If you’ve ever opened System Monitor or top you no doubt noticed a column named ID or PID comprising a listing of numbers. You might even see a value named PPID. What do all these numbers mean?
Here is a short explanation of these Linux terms.
In Linux, an executable saved on disc is called a program, and a program loaded into memory and running is called a procedure. When a process is launched, it is given a special number called process ID (PID) which identifies that procedure to the system. Should you ever have to kill a process, by way of example, you may refer to it by its PID. Since each PID is exceptional, there is no ambiguity or risk of unintentionally killing the incorrect process (unless you enter the incorrect PID).
If you start top (in a terminal, type shirt and press enter), then the PID column lists the process IDs of all procedures currently loaded into memory regardless of condition (sleeping, zombie, etc.). The two daemons (system processes) and consumer processes (processes that you started either automatically or manually) have their own process IDs. The PIDs are not always assigned in numerical order, so it is normal to find out what appears to be a random selection of numbers.
One very important process is called init. init is the grandfather of all processes on the system because all other processes run under it. Every process can be traced back to init, and it always has a PID of 1. The kernel itself has a PID of 0.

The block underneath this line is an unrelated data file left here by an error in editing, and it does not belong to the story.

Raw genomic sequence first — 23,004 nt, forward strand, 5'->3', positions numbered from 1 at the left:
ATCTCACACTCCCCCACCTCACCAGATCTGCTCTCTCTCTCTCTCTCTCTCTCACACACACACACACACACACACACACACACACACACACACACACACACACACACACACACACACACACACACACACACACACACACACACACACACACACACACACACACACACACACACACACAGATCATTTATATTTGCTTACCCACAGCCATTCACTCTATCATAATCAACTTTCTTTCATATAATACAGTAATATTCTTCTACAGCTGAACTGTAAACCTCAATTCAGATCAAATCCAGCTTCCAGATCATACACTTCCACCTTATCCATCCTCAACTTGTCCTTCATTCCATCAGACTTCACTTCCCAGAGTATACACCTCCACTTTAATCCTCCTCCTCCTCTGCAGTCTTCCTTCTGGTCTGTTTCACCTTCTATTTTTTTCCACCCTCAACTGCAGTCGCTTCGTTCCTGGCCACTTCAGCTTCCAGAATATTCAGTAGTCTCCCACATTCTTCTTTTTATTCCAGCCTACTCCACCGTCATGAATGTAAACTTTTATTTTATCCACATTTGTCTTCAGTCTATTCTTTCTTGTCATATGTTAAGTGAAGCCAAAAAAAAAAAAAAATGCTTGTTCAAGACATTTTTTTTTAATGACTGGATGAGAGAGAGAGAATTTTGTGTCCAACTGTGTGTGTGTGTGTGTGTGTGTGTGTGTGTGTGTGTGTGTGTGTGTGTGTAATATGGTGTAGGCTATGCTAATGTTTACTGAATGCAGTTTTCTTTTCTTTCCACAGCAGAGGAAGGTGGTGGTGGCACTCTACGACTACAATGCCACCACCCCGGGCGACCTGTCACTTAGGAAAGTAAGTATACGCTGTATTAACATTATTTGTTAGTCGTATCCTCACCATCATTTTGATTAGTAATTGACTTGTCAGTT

In addition to a unique process ID, each process is assigned a parent process ID (PPID) that tells which process started it. The PPID is the PID of the process’s parent.
For example, if process1 with a PID of 101 starts a process named process2, then process2 will be given a unique PID, such as 3240, but it will be given the PPID of 101. It’s a parent-child relationship. A single parent process may spawn several child processes, each with a unique PID but all sharing the same PPID.
Why is the PPID Important?
Occasionally, processes seem bad. You might attempt to give up a program only to discover that it’s other intentions. The process might continue to run or consume resources even though its interface closed. Sometimes, this contributes to what is called a zombie process, a process that’s still operating, but dead.
1 effective method to kill a zombie process is to kill its parent procedure. This involves using the ps command to discover the PPID of the zombie process and then sending a kill signal to the parent. Obviously, any other children of the parent process will be killed as well.
pstree is a useful program that shows the relationship of all processes in a tree-like structure.
Give it a try to see how processes are arranged on your system. Processes do not float by themselves somewhere in memory. Each one has a reason for its existence, and a tree view helps show how it relates to others.
pstree supports options to adjust the output, so check man pstree for more details. Entering the following command lists the PID with each process and organizes processes by their ancestors (numerically) to show their relationship with each other.
For simpler process management and a better way to see how processes are organized, have a look at the program htop, which displays PID, optional PPID, process tree view, and much more information in glorious color!